ADAR1000-EVALZ Addressing Board

I am currently evaluating an ADAR1000-EVALZ board, and I am having issues addressing with with the evaluation software and an SDP-S (this is a precursor to using 4 daisy-chained together). I seem to be able to change the address on the ADAR using P10. For instance, I can control the board when AD1 and AD0 are low with no issue and setting either high by connecting pins 3 and 4 to 5 and 6 prevents the software from interfacing with it. However, all attempts to address the ADAR when the address is not set to zero have failed. I have tried setting both the ADDR0/1 values in the connection and GPIO tabs to match the jumper positions with no success, and ensuring the settings are correct before connecting the software to the SDP-S has not made a difference. Where might I be going wrong? I am using the default maximum gain settings text file and uploading it to the ADAR1000 using the manual register write tab. Any advice would be greatly appreciated.

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  • As per usual, a good night's rest helps solve the problem. I will quickly detail what caused the problem and the appropriate solutions.

    First of all, the problem was related to the fact that I was using the manual register write. I was setting the address of each board correctly (using the P10 header). The ADDR0 and ADDR1 checkboxes in the connection tab work when using the GUI to upload instructions to the board. However, they don't work when using the manual register writes. The problem was that I was used to only listing the last 12 (or 8) bits of the address, as shown in the default examples. However, the ADAR1000 uses a 16-bit address. Bit 15 (MSB) describes r/w mode, bits 14 and 13 describe the address of the board you want to control and bit 12 is left at 0 to redirect to the register addresses. So when I was using the value like 1FFF in the manual write tab, it was extended to 001FFF, where the top bits 0000 meant that it was in write mode (good), it was going to the right register (good), but the middle two bits meant that it was attempting to communicate to the 00 address board at all times. To address board 11, I simply use 601FFF. Lesson learned: get sleep and re-read the datasheets.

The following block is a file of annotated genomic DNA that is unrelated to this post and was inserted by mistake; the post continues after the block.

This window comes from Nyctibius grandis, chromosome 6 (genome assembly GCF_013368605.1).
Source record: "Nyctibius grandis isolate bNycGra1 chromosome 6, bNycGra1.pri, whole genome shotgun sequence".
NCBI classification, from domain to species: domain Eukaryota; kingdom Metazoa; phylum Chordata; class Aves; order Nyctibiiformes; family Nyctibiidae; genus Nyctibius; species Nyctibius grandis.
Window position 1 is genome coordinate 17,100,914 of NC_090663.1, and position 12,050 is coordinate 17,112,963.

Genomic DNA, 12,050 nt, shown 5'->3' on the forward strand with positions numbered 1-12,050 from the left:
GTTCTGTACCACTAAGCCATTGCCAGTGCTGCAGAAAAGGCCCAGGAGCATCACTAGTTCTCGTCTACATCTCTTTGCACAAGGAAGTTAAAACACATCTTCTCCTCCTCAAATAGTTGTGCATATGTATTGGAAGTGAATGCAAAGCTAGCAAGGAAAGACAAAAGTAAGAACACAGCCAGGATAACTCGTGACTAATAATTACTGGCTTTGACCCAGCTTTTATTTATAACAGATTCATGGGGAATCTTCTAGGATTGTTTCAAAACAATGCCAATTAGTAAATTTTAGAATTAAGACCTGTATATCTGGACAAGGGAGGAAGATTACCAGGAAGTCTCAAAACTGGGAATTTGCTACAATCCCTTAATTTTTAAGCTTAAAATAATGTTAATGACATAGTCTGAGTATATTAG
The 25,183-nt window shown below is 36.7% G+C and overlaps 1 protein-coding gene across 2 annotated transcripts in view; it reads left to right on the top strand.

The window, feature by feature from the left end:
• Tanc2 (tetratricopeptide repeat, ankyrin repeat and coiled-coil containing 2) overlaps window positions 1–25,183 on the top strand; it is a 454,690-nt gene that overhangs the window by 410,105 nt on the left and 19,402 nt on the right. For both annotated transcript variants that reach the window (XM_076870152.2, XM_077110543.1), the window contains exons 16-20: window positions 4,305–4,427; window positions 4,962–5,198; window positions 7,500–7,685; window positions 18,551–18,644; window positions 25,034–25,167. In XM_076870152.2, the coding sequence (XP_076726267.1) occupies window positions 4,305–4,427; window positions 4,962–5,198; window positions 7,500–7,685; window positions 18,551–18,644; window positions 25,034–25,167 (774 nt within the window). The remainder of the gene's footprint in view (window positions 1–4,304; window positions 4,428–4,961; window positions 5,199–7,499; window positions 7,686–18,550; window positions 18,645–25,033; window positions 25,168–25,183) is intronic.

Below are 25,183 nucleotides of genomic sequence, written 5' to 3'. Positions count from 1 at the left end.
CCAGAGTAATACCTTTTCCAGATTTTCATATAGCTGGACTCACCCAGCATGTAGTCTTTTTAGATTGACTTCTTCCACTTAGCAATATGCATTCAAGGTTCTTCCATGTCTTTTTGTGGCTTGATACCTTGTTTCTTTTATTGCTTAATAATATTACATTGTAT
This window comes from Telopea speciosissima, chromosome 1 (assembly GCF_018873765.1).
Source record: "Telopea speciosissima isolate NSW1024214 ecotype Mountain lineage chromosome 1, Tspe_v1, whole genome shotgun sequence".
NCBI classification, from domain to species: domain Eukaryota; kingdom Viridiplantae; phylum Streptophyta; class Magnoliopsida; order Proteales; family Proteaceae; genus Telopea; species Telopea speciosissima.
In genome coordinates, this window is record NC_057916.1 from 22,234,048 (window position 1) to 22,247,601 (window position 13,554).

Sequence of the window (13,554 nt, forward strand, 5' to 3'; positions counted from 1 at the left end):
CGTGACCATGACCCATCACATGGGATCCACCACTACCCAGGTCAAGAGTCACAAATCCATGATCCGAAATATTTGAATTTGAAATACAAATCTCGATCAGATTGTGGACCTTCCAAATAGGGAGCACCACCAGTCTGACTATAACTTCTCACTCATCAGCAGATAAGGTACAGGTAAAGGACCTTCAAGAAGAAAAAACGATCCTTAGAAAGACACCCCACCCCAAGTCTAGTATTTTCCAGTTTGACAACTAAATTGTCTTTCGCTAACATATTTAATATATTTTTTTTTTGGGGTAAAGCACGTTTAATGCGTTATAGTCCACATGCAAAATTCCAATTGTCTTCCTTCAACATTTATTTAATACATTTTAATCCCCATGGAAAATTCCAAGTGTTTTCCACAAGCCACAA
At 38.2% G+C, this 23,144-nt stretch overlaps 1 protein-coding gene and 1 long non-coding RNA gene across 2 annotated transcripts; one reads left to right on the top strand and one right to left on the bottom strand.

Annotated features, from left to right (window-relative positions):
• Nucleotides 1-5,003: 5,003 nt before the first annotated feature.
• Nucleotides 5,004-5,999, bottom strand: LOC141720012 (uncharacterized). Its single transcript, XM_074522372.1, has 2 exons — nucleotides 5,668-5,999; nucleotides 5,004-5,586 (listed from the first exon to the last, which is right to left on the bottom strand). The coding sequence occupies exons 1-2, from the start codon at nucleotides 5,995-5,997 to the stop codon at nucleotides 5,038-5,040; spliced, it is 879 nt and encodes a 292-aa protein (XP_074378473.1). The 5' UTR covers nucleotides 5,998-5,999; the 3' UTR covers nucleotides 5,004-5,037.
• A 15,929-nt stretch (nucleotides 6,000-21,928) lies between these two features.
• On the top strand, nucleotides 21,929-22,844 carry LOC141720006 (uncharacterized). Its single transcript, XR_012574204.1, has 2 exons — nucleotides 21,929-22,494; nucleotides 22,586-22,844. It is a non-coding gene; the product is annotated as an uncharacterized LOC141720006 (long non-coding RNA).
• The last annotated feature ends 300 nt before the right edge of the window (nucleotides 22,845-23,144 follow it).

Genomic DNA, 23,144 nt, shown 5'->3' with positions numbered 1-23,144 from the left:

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    •  Analog Employees 
    on Mar 5, 2021 5:27 PM 1 month ago in reply to CodeToad

    Just to reiterate and clarify for other folks on the forum:

    Yes, the ADDR1 and ADDR0 pins of the ADAR1000 are set with P10; if left unconnected they are pulled low via 10k to ground.  You can assert them high with GPIO pins coming from the SDP-S by shorting P10 pins 1 & 3, and 2 & 4.  Or you can pull them high by shorting pins 3 & 5, and 4 & 6.  Schematic snippet below shows this. 

    When using the manual register write, all undefined leading digits are set to zero.  When writing to the register space, the first hex digit for the address for each chip is:

    Chip 0: 0x0xxx

    Chip 1: 0x2xxx

    Chip 2: 0x4xxx

    Chip 3: 0x6xxx

    If needing to address the RAM space it would be (asserting Bit[12] addresses the RAM):

    Chip 0: 0x1xxx

    Chip 1: 0x3xxx

    Chip 2: 0x5xxx

    Chip 3: 0x7xxx

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  • 0
    •  Analog Employees 
    on Mar 5, 2021 5:27 PM 1 month ago in reply to CodeToad

    Just to reiterate and clarify for other folks on the forum:

    Yes, the ADDR1 and ADDR0 pins of the ADAR1000 are set with P10; if left unconnected they are pulled low via 10k to ground.  You can assert them high with GPIO pins coming from the SDP-S by shorting P10 pins 1 & 3, and 2 & 4.  Or you can pull them high by shorting pins 3 & 5, and 4 & 6.  Schematic snippet below shows this. 

    When using the manual register write, all undefined leading digits are set to zero.  When writing to the register space, the first hex digit for the address for each chip is:

    Chip 0: 0x0xxx

    Chip 1: 0x2xxx

    Chip 2: 0x4xxx

    Chip 3: 0x6xxx

    If needing to address the RAM space it would be (asserting Bit[12] addresses the RAM):

    Chip 0: 0x1xxx

    Chip 1: 0x3xxx

    Chip 2: 0x5xxx

    Chip 3: 0x7xxx

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